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Engaging Ideas

Democrats' Turning Point?

Party struggles to find direction after losing presidency

This Engaging Idea explores the Democratic Party's internal struggle to find direction after losing the presidential election in 2016.


Seth Masket

Seth Masket is a professor in the Department of Political Science and director of the Center on American Politics at the University of Denver.

He is the author, most recently, of The Inevitable Party: Why Efforts to Kill the Party System Fail and How They Hurt Democracy. He teaches and studies political parties, state legislatures, and campaigns and elections, and is currently working on a book about the Democratic Party's responses to the 2016 election.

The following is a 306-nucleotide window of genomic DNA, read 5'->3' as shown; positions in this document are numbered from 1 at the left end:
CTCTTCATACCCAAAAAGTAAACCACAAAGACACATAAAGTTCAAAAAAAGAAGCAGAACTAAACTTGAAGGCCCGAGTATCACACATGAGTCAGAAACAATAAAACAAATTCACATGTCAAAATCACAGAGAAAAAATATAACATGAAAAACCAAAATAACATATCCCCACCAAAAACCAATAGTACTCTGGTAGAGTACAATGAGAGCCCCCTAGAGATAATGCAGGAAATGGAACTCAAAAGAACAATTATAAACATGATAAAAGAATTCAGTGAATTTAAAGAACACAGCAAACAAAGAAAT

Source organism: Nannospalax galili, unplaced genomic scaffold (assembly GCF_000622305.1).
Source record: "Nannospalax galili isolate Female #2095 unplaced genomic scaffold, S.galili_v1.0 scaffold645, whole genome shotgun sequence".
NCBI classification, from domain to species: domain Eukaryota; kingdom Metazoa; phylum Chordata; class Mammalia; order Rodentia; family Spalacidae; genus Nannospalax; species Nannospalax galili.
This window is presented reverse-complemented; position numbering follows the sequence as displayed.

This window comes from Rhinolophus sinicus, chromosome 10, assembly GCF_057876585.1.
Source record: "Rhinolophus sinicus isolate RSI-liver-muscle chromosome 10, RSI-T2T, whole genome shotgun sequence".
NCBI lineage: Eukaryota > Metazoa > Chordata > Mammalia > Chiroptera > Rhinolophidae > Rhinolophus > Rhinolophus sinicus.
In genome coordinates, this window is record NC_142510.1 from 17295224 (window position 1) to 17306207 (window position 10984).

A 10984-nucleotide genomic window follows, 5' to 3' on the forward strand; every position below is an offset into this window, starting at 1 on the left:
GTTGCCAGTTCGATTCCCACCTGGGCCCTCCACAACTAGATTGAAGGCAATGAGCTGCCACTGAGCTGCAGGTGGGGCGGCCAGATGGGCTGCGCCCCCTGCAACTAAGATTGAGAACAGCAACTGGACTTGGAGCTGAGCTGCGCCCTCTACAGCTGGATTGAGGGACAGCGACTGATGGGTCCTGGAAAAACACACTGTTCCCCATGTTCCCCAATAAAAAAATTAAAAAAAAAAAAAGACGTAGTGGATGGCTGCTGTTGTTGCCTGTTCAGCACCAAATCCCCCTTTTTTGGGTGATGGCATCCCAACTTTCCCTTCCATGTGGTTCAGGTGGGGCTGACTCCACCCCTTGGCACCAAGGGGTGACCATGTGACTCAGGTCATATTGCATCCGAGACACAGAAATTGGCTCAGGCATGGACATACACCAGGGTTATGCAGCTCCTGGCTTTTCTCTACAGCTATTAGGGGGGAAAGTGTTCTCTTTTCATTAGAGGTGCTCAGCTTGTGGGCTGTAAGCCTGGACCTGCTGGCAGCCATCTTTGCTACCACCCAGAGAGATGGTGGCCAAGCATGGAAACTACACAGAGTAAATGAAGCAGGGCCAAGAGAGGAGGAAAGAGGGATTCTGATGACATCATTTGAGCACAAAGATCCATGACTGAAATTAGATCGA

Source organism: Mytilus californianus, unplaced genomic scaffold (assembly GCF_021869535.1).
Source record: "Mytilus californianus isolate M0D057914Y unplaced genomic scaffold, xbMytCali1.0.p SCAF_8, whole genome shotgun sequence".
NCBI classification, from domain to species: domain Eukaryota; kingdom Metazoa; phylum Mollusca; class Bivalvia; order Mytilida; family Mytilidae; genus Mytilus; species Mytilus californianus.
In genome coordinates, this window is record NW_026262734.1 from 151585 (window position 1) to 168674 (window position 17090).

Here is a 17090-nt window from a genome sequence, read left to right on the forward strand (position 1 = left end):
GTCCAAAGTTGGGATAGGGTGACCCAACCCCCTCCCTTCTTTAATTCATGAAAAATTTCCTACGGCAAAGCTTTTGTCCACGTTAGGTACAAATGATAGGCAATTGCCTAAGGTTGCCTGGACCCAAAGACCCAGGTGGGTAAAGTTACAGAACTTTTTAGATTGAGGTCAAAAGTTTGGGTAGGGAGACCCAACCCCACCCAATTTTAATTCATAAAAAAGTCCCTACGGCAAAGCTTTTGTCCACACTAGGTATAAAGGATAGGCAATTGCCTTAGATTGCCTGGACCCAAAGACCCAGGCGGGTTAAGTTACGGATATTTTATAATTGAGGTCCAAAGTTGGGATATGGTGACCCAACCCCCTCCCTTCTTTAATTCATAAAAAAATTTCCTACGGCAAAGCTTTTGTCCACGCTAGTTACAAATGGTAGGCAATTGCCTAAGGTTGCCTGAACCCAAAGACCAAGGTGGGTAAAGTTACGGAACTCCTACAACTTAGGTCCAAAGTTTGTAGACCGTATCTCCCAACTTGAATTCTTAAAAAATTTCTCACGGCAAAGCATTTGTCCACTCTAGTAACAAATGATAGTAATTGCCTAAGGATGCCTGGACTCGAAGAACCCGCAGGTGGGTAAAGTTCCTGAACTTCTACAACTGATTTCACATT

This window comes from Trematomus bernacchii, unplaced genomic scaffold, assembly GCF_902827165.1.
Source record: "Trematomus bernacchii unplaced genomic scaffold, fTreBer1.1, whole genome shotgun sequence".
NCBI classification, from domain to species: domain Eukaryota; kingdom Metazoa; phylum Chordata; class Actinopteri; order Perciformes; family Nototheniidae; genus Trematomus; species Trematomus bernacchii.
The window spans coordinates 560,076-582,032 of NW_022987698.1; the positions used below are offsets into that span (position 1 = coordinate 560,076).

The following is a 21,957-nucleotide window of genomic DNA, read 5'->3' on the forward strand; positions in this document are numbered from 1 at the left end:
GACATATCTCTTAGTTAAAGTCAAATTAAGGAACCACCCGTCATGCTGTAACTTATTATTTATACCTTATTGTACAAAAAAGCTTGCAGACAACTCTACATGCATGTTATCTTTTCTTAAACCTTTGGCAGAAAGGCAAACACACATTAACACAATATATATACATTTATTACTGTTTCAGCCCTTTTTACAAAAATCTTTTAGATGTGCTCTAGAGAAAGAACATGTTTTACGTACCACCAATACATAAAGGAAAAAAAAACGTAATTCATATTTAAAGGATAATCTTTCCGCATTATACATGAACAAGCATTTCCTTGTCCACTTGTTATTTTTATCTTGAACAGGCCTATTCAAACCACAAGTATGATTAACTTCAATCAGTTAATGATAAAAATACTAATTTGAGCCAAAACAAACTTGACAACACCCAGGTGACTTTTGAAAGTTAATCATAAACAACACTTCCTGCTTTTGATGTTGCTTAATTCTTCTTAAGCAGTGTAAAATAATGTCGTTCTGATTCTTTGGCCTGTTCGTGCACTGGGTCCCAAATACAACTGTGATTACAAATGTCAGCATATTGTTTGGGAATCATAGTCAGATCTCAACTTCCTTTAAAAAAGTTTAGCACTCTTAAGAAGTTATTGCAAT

Masket is a regular contributor at Vox's "Mischiefs of Faction" blog, as well as Pacific Standard and FiveThirtyEight. 


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Questions for personal reflection or group discussion

  1. If the Democratic Party is trying to make primaries and caucuses more open to participation by independent voters, what kind of candidates would do well in such an environment?
  2. What are some of the possible, if unintended, consequences of such reforms?
  3. "Superdelegates" are generally elected officials and members of the DNC who have a long history of experience within the party. How much weight should they have in helping a party select its presidential nominees? Would they pick someone whom primary voters didn't pick?
  4. After the Democratic Party's reforms between 1968 and 1972, the party went on to nominate George McGovern for president, who lost in a landslide to Richard Nixon. Could Democrats face a similar fate in 2020? How are these elections similar or different?

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